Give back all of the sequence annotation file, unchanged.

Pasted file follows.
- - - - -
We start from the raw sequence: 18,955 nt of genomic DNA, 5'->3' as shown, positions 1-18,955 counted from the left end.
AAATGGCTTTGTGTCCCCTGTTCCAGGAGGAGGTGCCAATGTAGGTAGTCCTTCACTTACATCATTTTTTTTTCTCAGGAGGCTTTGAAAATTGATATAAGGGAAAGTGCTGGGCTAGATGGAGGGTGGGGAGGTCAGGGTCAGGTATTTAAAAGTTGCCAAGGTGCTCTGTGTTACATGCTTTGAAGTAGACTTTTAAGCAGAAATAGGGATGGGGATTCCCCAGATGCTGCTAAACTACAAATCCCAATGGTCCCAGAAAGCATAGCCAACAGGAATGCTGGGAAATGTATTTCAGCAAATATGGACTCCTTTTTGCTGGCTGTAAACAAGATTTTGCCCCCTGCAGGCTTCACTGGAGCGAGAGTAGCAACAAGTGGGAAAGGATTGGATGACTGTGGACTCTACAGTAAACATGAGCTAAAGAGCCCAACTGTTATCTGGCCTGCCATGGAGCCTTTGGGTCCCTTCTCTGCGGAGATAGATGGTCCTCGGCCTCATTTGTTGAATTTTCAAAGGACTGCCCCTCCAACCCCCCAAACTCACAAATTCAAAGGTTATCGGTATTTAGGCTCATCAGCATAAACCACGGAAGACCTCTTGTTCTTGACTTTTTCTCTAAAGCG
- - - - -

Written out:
We start from the raw sequence: 18,955 nt of genomic DNA, 5'->3' as shown, positions 1-18,955 counted from the left end.
AAATGGCTTTGTGTCCCCTGTTCCAGGAGGAGGTGCCAATGTAGGTAGTCCTTCACTTACATCATTTTTTTTTCTCAGGAGGCTTTGAAAATTGATATAAGGGAAAGTGCTGGGCTAGATGGAGGGTGGGGAGGTCAGGGTCAGGTATTTAAAAGTTGCCAAGGTGCTCTGTGTTACATGCTTTGAAGTAGACTTTTAAGCAGAAATAGGGATGGGGATTCCCCAGATGCTGCTAAACTACAAATCCCAATGGTCCCAGAAAGCATAGCCAACAGGAATGCTGGGAAATGTATTTCAGCAAATATGGACTCCTTTTTGCTGGCTGTAAACAAGATTTTGCCCCCTGCAGGCTTCACTGGAGCGAGAGTAGCAACAAGTGGGAAAGGATTGGATGACTGTGGACTCTACAGTAAACATGAGCTAAAGAGCCCAACTGTTATCTGGCCTGCCATGGAGCCTTTGGGTCCCTTCTCTGCGGAGATAGATGGTCCTCGGCCTCATTTGTTGAATTTTCAAAGGACTGCCCCTCCAACCCCCCAAACTCACAAATTCAAAGGTTATCGGTATTTAGGCTCATCAGCATAAACCACGGAAGACCTCTTGTTCTTGACTTTTTCTCTAAAGCG